WFO Blunders and Best Practices

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Have you ever been stood up by a survey?  Well, I have. Far too many times! One of my biggest pet peeves is when companies invite their callers to participate in a survey after a call, but then fail to survey callers that opted in. TIP: To avoid your callers from feeling stood up, use verbiage […]

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call avoidance

Call Avoidance 101

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In my experience, I’ve found that an agent is 10 times more likely to avoid calls towards the end of their shift.  If you’re a contact center leader, what measurements do you put in place to control and/or capture such behaviors?  Now don’t get me wrong, I know we have exceptional agents out there that […]

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Where’s the Proof?

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In the contact center industry, the guiding principal is typically, “If you can’t prove it, it didn’t happen”. Have you ever called into a customer service line for a second time for the same issue, only to discover there is no record of your first contact? How frustrating is that? It makes you question if contact center agents ever intentionally fail to update contact notes when they deliver less than stellar service. Sadly, the answer to the question is an astounding YES!

What system does your company use to ensure proper record of customer interactions? How much money is wasted per year as a result of repeat contacts that could be avoided through the “A” word, accountability? These are huge areas of concern associated with companies with agents handing customer interactions. Many companies integrate Customer Relationship Managers (CRMs) into their IVR and other communication channels to screen-pop accounts once customers are identified. In this process, many companies have implemented a tagging system to automatically post system account notes associating an agent to the customer contact with time, date, and agent ID upon contact routing. This system automatically records the agent name that has accessed the account – which introduces the concept of awareness and accountability. Agents that know their agent ID is systematically posted to an account are more likely to deliver a satisfying level of service than agents with the knowledge that they can’t be traced. Why is this? Well, in my humble opinion, it’s a matter of tolerance.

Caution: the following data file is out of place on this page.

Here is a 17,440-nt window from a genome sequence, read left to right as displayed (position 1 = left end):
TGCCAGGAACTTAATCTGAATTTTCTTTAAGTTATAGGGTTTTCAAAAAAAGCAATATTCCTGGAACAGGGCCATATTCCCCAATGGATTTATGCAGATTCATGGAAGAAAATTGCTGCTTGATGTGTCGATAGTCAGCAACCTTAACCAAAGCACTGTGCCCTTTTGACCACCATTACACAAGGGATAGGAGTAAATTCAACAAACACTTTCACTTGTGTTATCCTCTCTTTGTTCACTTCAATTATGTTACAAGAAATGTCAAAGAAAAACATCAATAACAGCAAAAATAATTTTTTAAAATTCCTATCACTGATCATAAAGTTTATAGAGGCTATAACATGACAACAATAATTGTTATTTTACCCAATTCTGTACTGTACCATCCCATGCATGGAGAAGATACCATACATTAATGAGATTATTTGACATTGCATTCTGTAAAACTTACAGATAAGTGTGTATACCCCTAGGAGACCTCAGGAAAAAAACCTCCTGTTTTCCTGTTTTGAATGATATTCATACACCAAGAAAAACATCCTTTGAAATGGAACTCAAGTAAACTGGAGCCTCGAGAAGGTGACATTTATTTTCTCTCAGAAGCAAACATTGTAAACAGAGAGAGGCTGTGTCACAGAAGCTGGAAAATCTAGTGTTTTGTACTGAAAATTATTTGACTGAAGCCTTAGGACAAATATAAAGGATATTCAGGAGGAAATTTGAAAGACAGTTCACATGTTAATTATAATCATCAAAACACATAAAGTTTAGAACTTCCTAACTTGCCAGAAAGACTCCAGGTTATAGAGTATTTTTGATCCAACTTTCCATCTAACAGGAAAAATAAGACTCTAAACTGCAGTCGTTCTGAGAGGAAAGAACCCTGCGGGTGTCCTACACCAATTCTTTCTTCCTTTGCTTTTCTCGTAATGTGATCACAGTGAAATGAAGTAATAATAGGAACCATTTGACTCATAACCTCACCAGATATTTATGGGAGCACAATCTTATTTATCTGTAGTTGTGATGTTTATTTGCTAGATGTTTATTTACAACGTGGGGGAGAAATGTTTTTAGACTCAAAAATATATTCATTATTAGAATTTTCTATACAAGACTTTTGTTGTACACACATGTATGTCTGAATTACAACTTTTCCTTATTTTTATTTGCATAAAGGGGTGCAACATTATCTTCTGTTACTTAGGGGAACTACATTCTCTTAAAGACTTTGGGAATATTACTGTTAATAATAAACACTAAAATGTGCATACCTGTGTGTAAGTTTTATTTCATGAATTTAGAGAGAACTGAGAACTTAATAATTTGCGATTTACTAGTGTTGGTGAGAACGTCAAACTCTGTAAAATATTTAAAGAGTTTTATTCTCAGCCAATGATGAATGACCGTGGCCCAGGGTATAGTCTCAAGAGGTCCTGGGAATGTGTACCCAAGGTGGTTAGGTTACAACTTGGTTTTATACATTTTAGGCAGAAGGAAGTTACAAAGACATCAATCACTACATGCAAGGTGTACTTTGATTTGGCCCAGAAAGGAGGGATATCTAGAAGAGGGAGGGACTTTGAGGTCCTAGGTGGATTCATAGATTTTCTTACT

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When Bosses Go Knocking, Remote Agents Go Walking

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Editor’s Note: As we wrap up 2010, I wanted to share some of our favorite blog posts from the past year. We’ll be back with new content on January 4. This post by Nicole Burney first ran on August 30.

As more companies transition from a brick-and-mortar workforce to an at-home model, they are quickly realizing the transition does not come without challenges. Key components of this business transition that are often overlooked are the need to re-establish processes for coaching and development. This business transition requires structured change to support the needs of the new remote agent base — it requires a new approach in measuring the work that was once measured within the brick-and-mortar center. An effective remote transition can’t happen without proper planning.

Companies that have deployed this model have found themselves asking: Now that the agents are in their homes working, how do we coach them?  Some companies have tried to address the need for coaching by sending supervisors to the agents’ homes.  Would you be surprised to learn that these home visits were less than welcomed by agents? Read more >>

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